My experience of learning Esperanto is that it is very easy to learn, I think most people who have tried agree. However, as part of my academic work, I am a neuroscientist with an interest in language learning, I have been looking for articles in refereed journals describing the trajectory of Esperanto learning and haven't found any. Does anyone know of any references?

  • I don't know of any, but you might want to look for publications related to Scandinavia and Hungary, as these regions seem to be teaching Esperanto to children in public schools. There should be Scandinavian publications on the benefits of teaching Esperanto or Interlingua for a year or two before passing to a natural language. IIRC, they found that in the first two years these two languages are even more effective at helping pupils understand written French than teaching French itself! There is probably a publication on that, which might contain further helpful pointers.
    – user54
    Aug 23, 2016 at 22:17
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    If you find an answer, please post it below. Thanks. Aug 23, 2016 at 22:30
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    @YotamSalmon I wouldn't call it opinion-based, but it may be rather broad, since I would have thought that there would be many such articles, and "trajectory of Esperanto learning" may be vague. But in general, if I'm not sure how broad a question is, I'll vote to leave it open. If it turns out that there are many answers that fit the criteria, then it can be closed as too broad at that point. Aug 24, 2016 at 3:13
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    @YotamSalmon It is a request for literature references, and thus not opinion-based. Aug 24, 2016 at 9:09
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    I don't think it is an opinion-based questions, I'm looking specifically for references to publications in refereed journals. I can see it might seem too broad, but after quite a bit of searching I have found nothing at all. As mentioned above there is some discussion about the interaction between learning Esperanto and subsequently learning another language, but I can't find any reference describing the speed and trajectory of Esperanto learning itself.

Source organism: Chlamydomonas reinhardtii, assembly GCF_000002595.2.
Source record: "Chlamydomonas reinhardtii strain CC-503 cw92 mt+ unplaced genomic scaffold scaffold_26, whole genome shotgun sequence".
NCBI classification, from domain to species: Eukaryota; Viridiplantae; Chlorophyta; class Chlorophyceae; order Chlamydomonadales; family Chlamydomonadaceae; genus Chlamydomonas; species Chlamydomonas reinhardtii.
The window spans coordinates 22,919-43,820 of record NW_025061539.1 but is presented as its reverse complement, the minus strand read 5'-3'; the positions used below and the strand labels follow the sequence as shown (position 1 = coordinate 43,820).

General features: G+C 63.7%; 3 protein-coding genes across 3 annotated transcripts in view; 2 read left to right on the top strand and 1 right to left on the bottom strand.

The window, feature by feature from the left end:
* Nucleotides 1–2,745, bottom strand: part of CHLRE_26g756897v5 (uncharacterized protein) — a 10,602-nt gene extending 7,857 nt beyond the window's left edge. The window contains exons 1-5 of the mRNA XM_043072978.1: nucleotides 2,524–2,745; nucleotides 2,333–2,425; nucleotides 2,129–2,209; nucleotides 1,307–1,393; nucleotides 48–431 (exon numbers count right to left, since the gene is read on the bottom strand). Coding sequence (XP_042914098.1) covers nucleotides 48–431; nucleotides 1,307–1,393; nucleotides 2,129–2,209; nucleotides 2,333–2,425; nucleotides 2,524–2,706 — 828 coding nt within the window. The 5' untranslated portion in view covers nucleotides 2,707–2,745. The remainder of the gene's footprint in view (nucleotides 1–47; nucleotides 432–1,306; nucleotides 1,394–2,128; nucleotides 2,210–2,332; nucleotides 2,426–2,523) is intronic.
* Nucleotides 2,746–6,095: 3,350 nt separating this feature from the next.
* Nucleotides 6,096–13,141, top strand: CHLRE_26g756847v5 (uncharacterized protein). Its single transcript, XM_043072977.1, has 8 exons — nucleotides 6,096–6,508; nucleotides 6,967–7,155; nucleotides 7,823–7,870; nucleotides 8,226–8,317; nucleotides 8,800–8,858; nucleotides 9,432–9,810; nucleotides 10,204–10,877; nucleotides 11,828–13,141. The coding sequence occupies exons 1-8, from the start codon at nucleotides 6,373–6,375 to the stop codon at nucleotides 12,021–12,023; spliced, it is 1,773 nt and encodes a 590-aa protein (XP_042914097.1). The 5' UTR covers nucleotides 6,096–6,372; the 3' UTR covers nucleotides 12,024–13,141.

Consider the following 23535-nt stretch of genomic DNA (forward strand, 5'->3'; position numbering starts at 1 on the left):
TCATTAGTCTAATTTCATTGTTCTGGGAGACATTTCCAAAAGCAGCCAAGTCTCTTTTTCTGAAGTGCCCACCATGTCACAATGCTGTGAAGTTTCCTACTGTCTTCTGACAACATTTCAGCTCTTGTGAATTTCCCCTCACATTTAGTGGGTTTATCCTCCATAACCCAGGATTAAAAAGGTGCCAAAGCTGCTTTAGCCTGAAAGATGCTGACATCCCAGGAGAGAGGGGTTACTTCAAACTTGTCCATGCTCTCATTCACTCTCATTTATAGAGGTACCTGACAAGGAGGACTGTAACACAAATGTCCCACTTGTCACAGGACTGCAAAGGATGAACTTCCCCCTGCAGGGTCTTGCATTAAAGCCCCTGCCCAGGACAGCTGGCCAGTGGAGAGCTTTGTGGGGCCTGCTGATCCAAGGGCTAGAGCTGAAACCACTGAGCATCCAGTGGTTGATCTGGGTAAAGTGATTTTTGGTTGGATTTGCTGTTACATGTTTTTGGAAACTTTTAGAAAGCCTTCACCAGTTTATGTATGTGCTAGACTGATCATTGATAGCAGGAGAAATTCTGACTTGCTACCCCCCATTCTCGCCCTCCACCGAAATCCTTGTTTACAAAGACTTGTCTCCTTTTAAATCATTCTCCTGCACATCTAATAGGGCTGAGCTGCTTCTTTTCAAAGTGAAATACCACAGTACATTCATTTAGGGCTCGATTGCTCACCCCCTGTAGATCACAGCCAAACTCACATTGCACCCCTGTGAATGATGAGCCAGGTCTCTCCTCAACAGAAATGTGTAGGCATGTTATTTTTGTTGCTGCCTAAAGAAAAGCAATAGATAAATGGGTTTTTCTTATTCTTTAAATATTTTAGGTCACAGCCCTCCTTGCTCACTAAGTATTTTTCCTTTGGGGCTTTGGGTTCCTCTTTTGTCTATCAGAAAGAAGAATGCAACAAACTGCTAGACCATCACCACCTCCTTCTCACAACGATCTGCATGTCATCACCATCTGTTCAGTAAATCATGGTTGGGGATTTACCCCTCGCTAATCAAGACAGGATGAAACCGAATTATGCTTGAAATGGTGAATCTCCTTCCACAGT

– conor
    Aug 24, 2016 at 12:37

1 Answer 1


There is the article On the Acquisition of Esperanto published in 1988 by Dan Maxwell in Studies in Second Language Acquisition. Furthermore, footnote 22 of the Wikipedia article on Esperanto reads as follows:

Grin Report, page 81 "Thus Flochon (2000: 109) notes that 'the Institute of Cybernetic Education of Paderborn (Germany) has compared the learning times of several groups of French-speaking baccalauréat students to reach an equivalent "standard" level in four different languages: Esperanto, English, German and Italian. The results are as follows: to reach this level, 2000 hours of German study produce a linguistic level equivalent to 1500 hours of English study, 1000 hours of Italian study and ... 150 hours of Esperanto study. No comment.' Other estimates scattered in the literature confirm faster achievement in target language skills in Esperanto than in all the other languages with which the comparison has been made (Ministry of Education [Italy], 1995) as well as propaedeutic benefits of Esperanto (Corsetti and La Torre, 1995)."

The Grin report is written in French. You can find the bibliographic details of the articles referred to above in the list of references at the end of the Grin report. Flochon (2000) is a book written in French, whereas Corsetti and La Torre (1995) is the article "Quale lingua prima? Per un
esperimento CEE che utilizzi l’esperanto" published in the peer-reviewed journal Language Problems and Language Planning.

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